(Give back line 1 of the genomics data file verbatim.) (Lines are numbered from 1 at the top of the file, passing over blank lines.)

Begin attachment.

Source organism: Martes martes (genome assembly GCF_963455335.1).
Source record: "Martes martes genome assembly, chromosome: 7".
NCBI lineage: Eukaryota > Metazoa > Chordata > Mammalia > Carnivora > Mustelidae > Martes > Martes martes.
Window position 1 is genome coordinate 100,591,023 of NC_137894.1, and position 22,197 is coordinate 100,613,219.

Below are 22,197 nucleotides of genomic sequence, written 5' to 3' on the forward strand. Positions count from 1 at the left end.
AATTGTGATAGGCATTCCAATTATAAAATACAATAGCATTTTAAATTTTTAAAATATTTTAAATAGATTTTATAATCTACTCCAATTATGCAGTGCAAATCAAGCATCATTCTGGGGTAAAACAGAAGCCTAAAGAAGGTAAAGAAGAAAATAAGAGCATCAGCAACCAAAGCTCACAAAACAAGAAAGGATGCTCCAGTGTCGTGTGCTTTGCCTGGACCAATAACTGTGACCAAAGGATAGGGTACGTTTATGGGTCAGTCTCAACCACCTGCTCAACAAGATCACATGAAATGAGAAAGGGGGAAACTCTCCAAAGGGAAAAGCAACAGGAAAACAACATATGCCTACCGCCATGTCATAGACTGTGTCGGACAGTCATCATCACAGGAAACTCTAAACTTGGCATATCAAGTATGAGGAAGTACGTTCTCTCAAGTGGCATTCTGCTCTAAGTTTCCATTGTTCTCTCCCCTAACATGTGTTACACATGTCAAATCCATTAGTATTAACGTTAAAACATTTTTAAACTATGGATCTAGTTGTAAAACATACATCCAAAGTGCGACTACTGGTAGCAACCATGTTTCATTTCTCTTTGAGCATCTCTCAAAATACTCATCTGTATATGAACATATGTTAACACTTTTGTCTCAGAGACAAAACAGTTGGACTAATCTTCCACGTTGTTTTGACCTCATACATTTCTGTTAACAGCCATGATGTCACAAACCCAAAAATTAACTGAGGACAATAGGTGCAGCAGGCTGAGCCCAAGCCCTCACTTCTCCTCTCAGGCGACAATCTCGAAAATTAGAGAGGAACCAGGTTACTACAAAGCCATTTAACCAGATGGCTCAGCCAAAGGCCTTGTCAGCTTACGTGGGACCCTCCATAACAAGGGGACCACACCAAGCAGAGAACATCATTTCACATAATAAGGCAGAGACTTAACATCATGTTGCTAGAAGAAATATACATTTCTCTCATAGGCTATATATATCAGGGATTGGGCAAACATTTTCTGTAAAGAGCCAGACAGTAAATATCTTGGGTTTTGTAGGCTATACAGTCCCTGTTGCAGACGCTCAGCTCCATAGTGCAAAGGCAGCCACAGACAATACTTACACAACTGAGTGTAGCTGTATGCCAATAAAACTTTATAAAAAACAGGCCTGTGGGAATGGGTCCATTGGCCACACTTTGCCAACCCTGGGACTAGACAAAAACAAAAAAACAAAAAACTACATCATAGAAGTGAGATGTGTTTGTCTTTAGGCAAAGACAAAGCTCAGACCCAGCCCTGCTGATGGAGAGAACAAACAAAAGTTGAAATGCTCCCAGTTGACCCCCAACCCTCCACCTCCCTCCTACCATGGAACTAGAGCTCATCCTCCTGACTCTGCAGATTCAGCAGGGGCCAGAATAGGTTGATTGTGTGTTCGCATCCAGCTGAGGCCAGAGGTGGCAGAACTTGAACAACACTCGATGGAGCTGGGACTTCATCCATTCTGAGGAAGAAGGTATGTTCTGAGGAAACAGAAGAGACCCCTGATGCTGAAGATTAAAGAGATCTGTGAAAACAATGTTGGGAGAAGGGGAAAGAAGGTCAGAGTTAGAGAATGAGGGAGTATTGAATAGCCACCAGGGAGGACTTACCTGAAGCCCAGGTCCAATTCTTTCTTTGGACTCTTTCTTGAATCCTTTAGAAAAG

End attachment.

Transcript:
Source organism: Martes martes (genome assembly GCF_963455335.1).